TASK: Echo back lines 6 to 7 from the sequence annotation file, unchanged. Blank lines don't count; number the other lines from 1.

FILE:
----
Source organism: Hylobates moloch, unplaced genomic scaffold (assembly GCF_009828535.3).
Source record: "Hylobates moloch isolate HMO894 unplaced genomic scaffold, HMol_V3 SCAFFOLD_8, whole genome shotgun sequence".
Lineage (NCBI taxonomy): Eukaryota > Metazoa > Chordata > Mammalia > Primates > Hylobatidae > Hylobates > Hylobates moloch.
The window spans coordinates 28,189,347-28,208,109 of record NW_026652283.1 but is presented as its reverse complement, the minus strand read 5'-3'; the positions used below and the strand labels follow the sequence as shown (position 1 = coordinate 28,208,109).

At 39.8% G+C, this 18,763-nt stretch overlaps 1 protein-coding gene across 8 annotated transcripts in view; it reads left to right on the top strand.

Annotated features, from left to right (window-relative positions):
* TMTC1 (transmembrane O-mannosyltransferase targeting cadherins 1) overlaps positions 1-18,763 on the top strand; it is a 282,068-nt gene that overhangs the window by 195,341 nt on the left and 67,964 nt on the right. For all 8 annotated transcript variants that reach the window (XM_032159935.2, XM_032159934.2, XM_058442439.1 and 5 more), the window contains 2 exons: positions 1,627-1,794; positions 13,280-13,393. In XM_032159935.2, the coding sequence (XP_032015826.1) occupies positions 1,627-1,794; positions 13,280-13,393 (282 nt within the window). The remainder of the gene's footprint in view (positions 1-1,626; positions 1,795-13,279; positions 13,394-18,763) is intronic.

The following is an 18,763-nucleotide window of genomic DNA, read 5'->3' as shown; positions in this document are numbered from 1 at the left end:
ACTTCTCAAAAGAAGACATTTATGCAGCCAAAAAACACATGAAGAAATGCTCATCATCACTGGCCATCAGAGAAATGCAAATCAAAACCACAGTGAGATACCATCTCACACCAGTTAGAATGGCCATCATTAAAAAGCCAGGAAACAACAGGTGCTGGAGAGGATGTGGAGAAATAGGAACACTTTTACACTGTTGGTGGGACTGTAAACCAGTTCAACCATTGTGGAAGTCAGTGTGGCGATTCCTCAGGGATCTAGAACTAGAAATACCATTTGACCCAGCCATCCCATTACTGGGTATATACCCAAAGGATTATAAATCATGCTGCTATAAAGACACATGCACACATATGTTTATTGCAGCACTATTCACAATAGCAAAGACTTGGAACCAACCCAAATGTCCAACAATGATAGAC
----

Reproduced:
Annotated features, from left to right (window-relative positions):
* TMTC1 (transmembrane O-mannosyltransferase targeting cadherins 1) overlaps positions 1-18,763 on the top strand; it is a 282,068-nt gene that overhangs the window by 195,341 nt on the left and 67,964 nt on the right. For all 8 annotated transcript variants that reach the window (XM_032159935.2, XM_032159934.2, XM_058442439.1 and 5 more), the window contains 2 exons: positions 1,627-1,794; positions 13,280-13,393. In XM_032159935.2, the coding sequence (XP_032015826.1) occupies positions 1,627-1,794; positions 13,280-13,393 (282 nt within the window). The remainder of the gene's footprint in view (positions 1-1,626; positions 1,795-13,279; positions 13,394-18,763) is intronic.